Adrian Odle is a mechanical engineer, married mother of three and a floral farmer. And thanks to the Indiana Connectivity Program, she'll soon have the kind of broadband speed needed for a modern family and entrepreneur.
Odle's was one of 246 Hoosier households and seven businesses to receive a grant through the connectivity program made possible by the American Rescue Plan. The grant allows homeowners and business owners with no or unreliable internet service to apply for better connections. Allen County had 15 grant awardees in this round.
Building broadband networks is expensive for internet service providers, with barriers ranging from regulatory hurdles to terrain restrictions. For years, low population density has made it uneconomical to invest.
“COVID showed that broadband is not a luxury anymore,” Indiana Lt. Gov. Suzanne Crouch told The Journal Gazette on Thursday.
High-speed connectivity is about health, education, work and finances. In a holistic sense, increasing broadband access is an economic development issue that can't be ignored.
Federal guidelines define broadband as a minimum download speed of 25 megabits per second and an upload speed of 3 Mbps. For perspective, that's a good rate for about two people and up to five devices, suggests tech publisher Move.org. Odle's upload speed was 18.9 Mbps when she checked on Thursday. And this is in Allen County, where 94.6% of residents have access to speeds over 100 Mbps. Marion and Hancock counties, predictably, are wired for over 99% of residents to download at 100 Mbps, reports data aggregator BroadbandNow.
“This will have a great impact on these Hoosiers' everyday lives, whether it be having the ability to work and learn remotely, shop online, or connect virtually with family and friends,” said Denny Spinner, director of the Indiana Office of Community and Rural Affairs, in a release announcing the awards.
Once sold as glitch-eradicating tech for streamers and gamers, high-speed connectivity is now seen as a vital utility.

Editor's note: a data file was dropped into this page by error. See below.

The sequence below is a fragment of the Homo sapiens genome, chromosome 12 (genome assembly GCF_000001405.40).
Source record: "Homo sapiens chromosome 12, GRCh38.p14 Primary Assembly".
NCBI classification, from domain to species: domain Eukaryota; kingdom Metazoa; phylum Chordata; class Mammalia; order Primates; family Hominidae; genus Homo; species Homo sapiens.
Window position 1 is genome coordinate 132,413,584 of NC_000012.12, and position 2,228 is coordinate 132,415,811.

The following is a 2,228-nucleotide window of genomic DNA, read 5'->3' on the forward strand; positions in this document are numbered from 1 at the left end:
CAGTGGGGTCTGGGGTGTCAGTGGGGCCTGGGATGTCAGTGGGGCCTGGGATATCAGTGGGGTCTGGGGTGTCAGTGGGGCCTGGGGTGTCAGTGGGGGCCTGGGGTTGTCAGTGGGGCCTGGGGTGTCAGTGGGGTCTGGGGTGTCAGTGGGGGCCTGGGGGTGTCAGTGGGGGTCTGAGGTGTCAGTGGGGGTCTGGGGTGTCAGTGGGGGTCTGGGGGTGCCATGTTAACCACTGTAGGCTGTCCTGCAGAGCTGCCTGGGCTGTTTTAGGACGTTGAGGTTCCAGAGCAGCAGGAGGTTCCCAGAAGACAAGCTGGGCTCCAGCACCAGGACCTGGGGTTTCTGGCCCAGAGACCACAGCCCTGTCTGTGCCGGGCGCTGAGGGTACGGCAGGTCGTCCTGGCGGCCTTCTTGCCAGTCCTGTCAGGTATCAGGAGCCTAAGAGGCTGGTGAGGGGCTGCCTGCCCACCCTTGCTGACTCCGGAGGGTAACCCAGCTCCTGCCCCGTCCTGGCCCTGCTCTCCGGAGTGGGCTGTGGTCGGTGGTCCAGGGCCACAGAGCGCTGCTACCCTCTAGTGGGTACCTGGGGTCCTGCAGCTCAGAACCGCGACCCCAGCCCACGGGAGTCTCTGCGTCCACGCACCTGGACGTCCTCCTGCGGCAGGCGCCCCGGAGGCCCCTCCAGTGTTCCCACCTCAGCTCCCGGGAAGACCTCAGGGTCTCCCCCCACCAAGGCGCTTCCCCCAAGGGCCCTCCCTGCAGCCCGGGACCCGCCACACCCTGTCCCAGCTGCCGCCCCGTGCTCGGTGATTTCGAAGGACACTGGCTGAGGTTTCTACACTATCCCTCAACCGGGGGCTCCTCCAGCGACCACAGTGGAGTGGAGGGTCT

Consider that a recent U.S. Department of Health and Human Services study showed that Medicare telehealth grew 63-fold during the pandemic – from 840,000 visits in 2019 to 52.7 million through the end of 2020.
The pandemic also kindled a sizzling entrepreneurial spirit. In 2019, there were 3.5 million new business applications, the U.S. Census Bureau reported. In 2021, 5.4 million applications were filed, beating the record from the previous year by 1 million submissions.
Odle's Creekside Meadows Flower Farm, 10904 E. North County Line Road, was borne from her dabbling with seed-starting vegetables during the early days of the pandemic. She later started experimenting with flowers.
It's not a capricious choice. Before choosing to be a stay-at-home mom, the Rose-Hulman Institute graduate was a product manager for Franklin Electric working on irrigation pumps.
Odle developed a micro-farm for specialty-cut flowers, providing wholesale to florists and designers and a bouquet service for homes and offices.
“Everything I do for the business is online – ordering, payroll, the website,” she told the Journal Gazette. “So, the connection is not just for home but for my business as well. We'll be able to do it all together.”
Lt. Gov. Crouch is encouraging Hoosiers to apply for the next round of funding. Find out more at www.in.gov/ocra/broadband/icp.